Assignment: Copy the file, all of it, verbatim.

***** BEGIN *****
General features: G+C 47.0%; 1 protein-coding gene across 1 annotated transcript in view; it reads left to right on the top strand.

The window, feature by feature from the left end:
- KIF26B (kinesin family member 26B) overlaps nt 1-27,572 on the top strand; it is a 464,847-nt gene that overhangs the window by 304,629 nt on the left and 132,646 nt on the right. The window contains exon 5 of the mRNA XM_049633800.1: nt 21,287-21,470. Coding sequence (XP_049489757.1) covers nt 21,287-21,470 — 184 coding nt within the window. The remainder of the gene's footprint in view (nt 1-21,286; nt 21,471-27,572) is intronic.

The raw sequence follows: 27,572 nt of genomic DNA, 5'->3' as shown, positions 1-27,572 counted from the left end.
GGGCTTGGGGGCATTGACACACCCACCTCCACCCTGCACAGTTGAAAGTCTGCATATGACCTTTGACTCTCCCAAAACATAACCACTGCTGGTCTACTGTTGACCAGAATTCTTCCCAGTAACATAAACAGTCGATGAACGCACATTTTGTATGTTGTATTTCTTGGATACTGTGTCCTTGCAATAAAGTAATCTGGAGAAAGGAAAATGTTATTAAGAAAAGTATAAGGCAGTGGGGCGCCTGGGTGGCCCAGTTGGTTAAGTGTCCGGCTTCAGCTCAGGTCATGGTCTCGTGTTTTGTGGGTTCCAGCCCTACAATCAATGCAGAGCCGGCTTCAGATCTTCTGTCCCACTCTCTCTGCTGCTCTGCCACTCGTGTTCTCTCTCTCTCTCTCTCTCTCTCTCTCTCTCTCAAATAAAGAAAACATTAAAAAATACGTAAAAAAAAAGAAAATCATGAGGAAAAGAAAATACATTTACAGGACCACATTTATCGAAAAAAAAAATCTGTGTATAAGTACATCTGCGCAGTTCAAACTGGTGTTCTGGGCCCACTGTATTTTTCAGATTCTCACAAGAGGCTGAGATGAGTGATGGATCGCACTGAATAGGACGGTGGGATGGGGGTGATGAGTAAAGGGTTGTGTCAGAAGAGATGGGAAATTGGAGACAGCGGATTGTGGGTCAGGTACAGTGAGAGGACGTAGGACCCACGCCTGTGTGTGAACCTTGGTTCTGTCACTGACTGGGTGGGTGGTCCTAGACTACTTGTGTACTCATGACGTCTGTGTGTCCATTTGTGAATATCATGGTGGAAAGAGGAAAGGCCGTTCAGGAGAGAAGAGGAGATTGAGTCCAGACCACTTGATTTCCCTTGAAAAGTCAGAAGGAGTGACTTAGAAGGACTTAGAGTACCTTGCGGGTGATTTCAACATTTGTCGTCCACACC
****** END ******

General features: G+C 47.0%; 1 protein-coding gene across 1 annotated transcript in view; it reads left to right on the top strand.

The window, feature by feature from the left end:
- KIF26B (kinesin family member 26B) overlaps nt 1-27,572 on the top strand; it is a 464,847-nt gene that overhangs the window by 304,629 nt on the left and 132,646 nt on the right. The window contains exon 5 of the mRNA XM_049633800.1: nt 21,287-21,470. Coding sequence (XP_049489757.1) covers nt 21,287-21,470 — 184 coding nt within the window. The remainder of the gene's footprint in view (nt 1-21,286; nt 21,471-27,572) is intronic.

The raw sequence follows: 27,572 nt of genomic DNA, 5'->3' as shown, positions 1-27,572 counted from the left end.
GGGCTTGGGGGCATTGACACACCCACCTCCACCCTGCACAGTTGAAAGTCTGCATATGACCTTTGACTCTCCCAAAACATAACCACTGCTGGTCTACTGTTGACCAGAATTCTTCCCAGTAACATAAACAGTCGATGAACGCACATTTTGTATGTTGTATTTCTTGGATACTGTGTCCTTGCAATAAAGTAATCTGGAGAAAGGAAAATGTTATTAAGAAAAGTATAAGGCAGTGGGGCGCCTGGGTGGCCCAGTTGGTTAAGTGTCCGGCTTCAGCTCAGGTCATGGTCTCGTGTTTTGTGGGTTCCAGCCCTACAATCAATGCAGAGCCGGCTTCAGATCTTCTGTCCCACTCTCTCTGCTGCTCTGCCACTCGTGTTCTCTCTCTCTCTCTCTCTCTCTCTCTCTCTCTCAAATAAAGAAAACATTAAAAAATACGTAAAAAAAAAGAAAATCATGAGGAAAAGAAAATACATTTACAGGACCACATTTATCGAAAAAAAAAATCTGTGTATAAGTACATCTGCGCAGTTCAAACTGGTGTTCTGGGCCCACTGTATTTTTCAGATTCTCACAAGAGGCTGAGATGAGTGATGGATCGCACTGAATAGGACGGTGGGATGGGGGTGATGAGTAAAGGGTTGTGTCAGAAGAGATGGGAAATTGGAGACAGCGGATTGTGGGTCAGGTACAGTGAGAGGACGTAGGACCCACGCCTGTGTGTGAACCTTGGTTCTGTCACTGACTGGGTGGGTGGTCCTAGACTACTTGTGTACTCATGACGTCTGTGTGTCCATTTGTGAATATCATGGTGGAAAGAGGAAAGGCCGTTCAGGAGAGAAGAGGAGATTGAGTCCAGACCACTTGATTTCCCTTGAAAAGTCAGAAGGAGTGACTTAGAAGGACTTAGAGTACCTTGCGGGTGATTTCAACATTTGTCGTCCACACC